Lender Processing Services (LPS) is working with servicers right now using its Optimal Modification (OptiMod) program. Kyle Lundstedt, a managing director with LPS Applied Analytics, said that the product helps servicers make better decisions about how to modify loans.

"OptiMod allows servicers to choose efficiently from the three tools in their modification toolbox: reducing interest, reducing principal, and extending the term of the loan," Lundstedt said. "How should the servicer balance the use of these three tools in a way that trades-off reducing re-default rates and payment-to-income (PTI) ratio via modification against the resulting loss in loan value?"

According to the HAMP overview published on the HAMP administration Web site, the recommended loan modification "cascade" first reduces the interest rate, then extends the term if necessary, and then reduces the principal if needed. While a reasonable approach, Lundstedt noted, as a result, the vast majority of loan modifications under HAMP have been interest rate-driven.

As Chart 2 on page 18 shows, however, a simple interest rate modification is not necessarily the best way to make trade-offs among reducing re-defaults, reducing the borrower's PTI ratio, and increasing the value of the loan to the investor.

Lundstedt suggested that how one modifies a loan should depend on the servicer's choice of what constitutes an "optimal" trade-off, as well as a rigorous quantitative assessment of how changes to the loan will affect its future re-default performance and present value.

"For example, our experience with several large servicers indicates that principal reduction may be the appropriate first choice for a small but significant segment of delinquent loans," he said. "The challenge is finding the right tool to help identify which loans in a portfolio merit this treatment, and how much principal reduction to offer each loan."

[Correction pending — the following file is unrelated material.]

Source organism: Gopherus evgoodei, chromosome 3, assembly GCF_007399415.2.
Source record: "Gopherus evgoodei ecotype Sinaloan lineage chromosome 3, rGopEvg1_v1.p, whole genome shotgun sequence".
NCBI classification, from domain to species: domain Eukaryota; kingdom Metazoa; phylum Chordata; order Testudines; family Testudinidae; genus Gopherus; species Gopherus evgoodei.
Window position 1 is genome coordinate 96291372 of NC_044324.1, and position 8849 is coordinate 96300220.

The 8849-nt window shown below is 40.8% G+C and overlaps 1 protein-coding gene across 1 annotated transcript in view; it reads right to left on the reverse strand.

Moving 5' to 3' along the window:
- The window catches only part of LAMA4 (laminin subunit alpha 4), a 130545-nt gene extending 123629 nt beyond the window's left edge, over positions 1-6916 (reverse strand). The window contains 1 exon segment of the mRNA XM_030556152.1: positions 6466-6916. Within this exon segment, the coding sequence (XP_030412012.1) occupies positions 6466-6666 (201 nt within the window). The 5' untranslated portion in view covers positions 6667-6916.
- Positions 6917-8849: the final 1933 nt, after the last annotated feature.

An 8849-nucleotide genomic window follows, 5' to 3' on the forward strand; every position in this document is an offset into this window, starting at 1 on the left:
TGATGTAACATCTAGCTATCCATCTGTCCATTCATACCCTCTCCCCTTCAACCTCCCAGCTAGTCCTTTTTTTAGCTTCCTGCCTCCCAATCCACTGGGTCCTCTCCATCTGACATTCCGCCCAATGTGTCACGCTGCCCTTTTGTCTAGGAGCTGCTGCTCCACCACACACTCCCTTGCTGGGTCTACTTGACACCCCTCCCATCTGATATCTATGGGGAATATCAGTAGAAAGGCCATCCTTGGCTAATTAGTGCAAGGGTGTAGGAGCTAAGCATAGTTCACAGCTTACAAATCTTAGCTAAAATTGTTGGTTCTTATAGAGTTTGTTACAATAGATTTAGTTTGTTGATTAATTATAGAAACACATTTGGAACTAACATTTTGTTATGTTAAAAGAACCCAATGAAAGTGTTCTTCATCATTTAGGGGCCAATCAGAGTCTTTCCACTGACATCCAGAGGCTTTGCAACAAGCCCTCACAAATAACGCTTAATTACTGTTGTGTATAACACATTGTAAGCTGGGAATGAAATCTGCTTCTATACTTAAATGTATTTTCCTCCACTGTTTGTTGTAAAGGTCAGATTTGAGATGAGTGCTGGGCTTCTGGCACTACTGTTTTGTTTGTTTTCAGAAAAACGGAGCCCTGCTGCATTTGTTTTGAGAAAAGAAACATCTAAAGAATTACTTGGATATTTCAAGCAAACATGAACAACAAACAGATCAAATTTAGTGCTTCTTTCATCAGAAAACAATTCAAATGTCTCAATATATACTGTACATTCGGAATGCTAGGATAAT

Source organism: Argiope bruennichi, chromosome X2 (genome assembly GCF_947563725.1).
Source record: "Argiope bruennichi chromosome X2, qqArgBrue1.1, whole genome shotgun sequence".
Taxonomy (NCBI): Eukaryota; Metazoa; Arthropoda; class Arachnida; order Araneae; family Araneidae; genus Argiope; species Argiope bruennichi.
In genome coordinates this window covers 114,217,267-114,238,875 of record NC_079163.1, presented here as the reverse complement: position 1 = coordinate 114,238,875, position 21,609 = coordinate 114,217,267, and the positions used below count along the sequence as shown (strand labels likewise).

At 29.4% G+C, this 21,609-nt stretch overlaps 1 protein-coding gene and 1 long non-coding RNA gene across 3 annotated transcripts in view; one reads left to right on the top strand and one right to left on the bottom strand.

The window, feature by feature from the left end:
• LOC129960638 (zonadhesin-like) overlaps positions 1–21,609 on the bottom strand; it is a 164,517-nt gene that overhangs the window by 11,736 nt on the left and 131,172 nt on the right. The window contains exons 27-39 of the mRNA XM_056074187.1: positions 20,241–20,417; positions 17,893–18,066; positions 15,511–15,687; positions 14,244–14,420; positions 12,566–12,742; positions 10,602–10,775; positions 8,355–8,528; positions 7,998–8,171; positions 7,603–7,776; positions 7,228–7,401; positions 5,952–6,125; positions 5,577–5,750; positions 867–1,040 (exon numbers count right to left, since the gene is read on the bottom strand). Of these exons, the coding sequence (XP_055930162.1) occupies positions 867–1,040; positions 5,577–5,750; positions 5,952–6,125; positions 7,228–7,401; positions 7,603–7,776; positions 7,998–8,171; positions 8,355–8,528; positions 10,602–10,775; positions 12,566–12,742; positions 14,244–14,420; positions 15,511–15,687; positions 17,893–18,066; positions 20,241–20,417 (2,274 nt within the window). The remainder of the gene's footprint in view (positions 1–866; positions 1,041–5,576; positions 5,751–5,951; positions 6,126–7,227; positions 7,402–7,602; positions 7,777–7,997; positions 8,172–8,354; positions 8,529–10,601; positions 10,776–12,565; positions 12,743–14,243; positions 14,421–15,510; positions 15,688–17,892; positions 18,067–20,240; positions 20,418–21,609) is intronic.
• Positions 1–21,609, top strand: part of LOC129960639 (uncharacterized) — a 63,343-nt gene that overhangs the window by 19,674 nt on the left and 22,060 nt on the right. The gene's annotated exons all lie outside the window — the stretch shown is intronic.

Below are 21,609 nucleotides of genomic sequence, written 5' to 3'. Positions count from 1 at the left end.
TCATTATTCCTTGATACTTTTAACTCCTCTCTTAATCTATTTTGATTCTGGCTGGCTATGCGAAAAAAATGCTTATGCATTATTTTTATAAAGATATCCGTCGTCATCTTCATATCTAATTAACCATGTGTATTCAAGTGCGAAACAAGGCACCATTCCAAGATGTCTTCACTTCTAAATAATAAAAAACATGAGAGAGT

Saving Face, If Not the House

After years of talking about "preserving homeownership," the mortgage servicing industry has a new buzzword: finding a "graceful exit" for seriously delinquent homeowners who do not qualify for loan modifications.

To move these borrowers out of their homes with a minimum of delay, friction or embarrassment, Fannie Mae and Freddie Mac are telling servicers to increase the use of alternatives to foreclosure such as short sales and deeds-in-lieu.

"Some people just are unwilling or unable to be helped," Eric Schuppenhauer, a Fannie Mae senior vice president, said Wednesday at a Mortgage Bankers Association servicing conference in San Diego. "They now must go to some form of liquidation and hopefully a graceful exit from the home."

Foreclosure timetables "got a little crazy last year," he said, as servicers held off on filing default notices or taking title to properties while offering borrowers a chance to rework loan terms through the government's Home Affordable Modification Program.

Ingrid Beckles, Freddie Mac's senior vice president of default asset management, told the conference there is greater "recognition that we need to come to some closure on the decisioning process."

More than 30% of the seriously delinquent loans held by Freddie are backed by vacant homes, she said. Many states have courts clogged with foreclosure filings.

"We're standing in line in Florida," Beckles said.

(c) 2009 Asset Securitization Report and SourceMedia, Inc. All Rights Reserved.